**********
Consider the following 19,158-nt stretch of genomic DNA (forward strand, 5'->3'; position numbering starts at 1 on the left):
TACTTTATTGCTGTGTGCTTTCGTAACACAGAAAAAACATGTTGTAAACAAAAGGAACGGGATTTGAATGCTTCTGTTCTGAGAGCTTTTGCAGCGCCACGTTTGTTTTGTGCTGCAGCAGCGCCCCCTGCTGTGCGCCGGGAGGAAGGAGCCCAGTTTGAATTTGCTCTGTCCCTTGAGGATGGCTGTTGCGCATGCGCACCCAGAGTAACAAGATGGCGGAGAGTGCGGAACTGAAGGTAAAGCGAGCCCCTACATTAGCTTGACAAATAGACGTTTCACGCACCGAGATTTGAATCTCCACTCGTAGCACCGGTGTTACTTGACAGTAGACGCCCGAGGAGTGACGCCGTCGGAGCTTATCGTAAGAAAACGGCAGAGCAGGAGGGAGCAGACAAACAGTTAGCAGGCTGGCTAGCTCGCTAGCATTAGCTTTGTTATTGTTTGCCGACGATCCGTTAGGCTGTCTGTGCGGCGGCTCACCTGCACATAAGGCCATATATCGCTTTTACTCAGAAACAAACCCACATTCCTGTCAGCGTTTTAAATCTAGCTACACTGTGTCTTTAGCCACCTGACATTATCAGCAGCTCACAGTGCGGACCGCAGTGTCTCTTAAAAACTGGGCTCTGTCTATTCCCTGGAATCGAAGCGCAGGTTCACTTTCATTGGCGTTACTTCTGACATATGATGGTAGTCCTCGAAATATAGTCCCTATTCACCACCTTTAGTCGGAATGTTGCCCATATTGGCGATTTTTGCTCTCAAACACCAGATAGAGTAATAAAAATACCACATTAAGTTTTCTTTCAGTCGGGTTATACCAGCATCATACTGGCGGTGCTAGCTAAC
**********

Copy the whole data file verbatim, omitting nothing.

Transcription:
Consider the following 19,158-nt stretch of genomic DNA (forward strand, 5'->3'; position numbering starts at 1 on the left):
TACTTTATTGCTGTGTGCTTTCGTAACACAGAAAAAACATGTTGTAAACAAAAGGAACGGGATTTGAATGCTTCTGTTCTGAGAGCTTTTGCAGCGCCACGTTTGTTTTGTGCTGCAGCAGCGCCCCCTGCTGTGCGCCGGGAGGAAGGAGCCCAGTTTGAATTTGCTCTGTCCCTTGAGGATGGCTGTTGCGCATGCGCACCCAGAGTAACAAGATGGCGGAGAGTGCGGAACTGAAGGTAAAGCGAGCCCCTACATTAGCTTGACAAATAGACGTTTCACGCACCGAGATTTGAATCTCCACTCGTAGCACCGGTGTTACTTGACAGTAGACGCCCGAGGAGTGACGCCGTCGGAGCTTATCGTAAGAAAACGGCAGAGCAGGAGGGAGCAGACAAACAGTTAGCAGGCTGGCTAGCTCGCTAGCATTAGCTTTGTTATTGTTTGCCGACGATCCGTTAGGCTGTCTGTGCGGCGGCTCACCTGCACATAAGGCCATATATCGCTTTTACTCAGAAACAAACCCACATTCCTGTCAGCGTTTTAAATCTAGCTACACTGTGTCTTTAGCCACCTGACATTATCAGCAGCTCACAGTGCGGACCGCAGTGTCTCTTAAAAACTGGGCTCTGTCTATTCCCTGGAATCGAAGCGCAGGTTCACTTTCATTGGCGTTACTTCTGACATATGATGGTAGTCCTCGAAATATAGTCCCTATTCACCACCTTTAGTCGGAATGTTGCCCATATTGGCGATTTTTGCTCTCAAACACCAGATAGAGTAATAAAAATACCACATTAAGTTTTCTTTCAGTCGGGTTATACCAGCATCATACTGGCGGTGCTAGCTAAC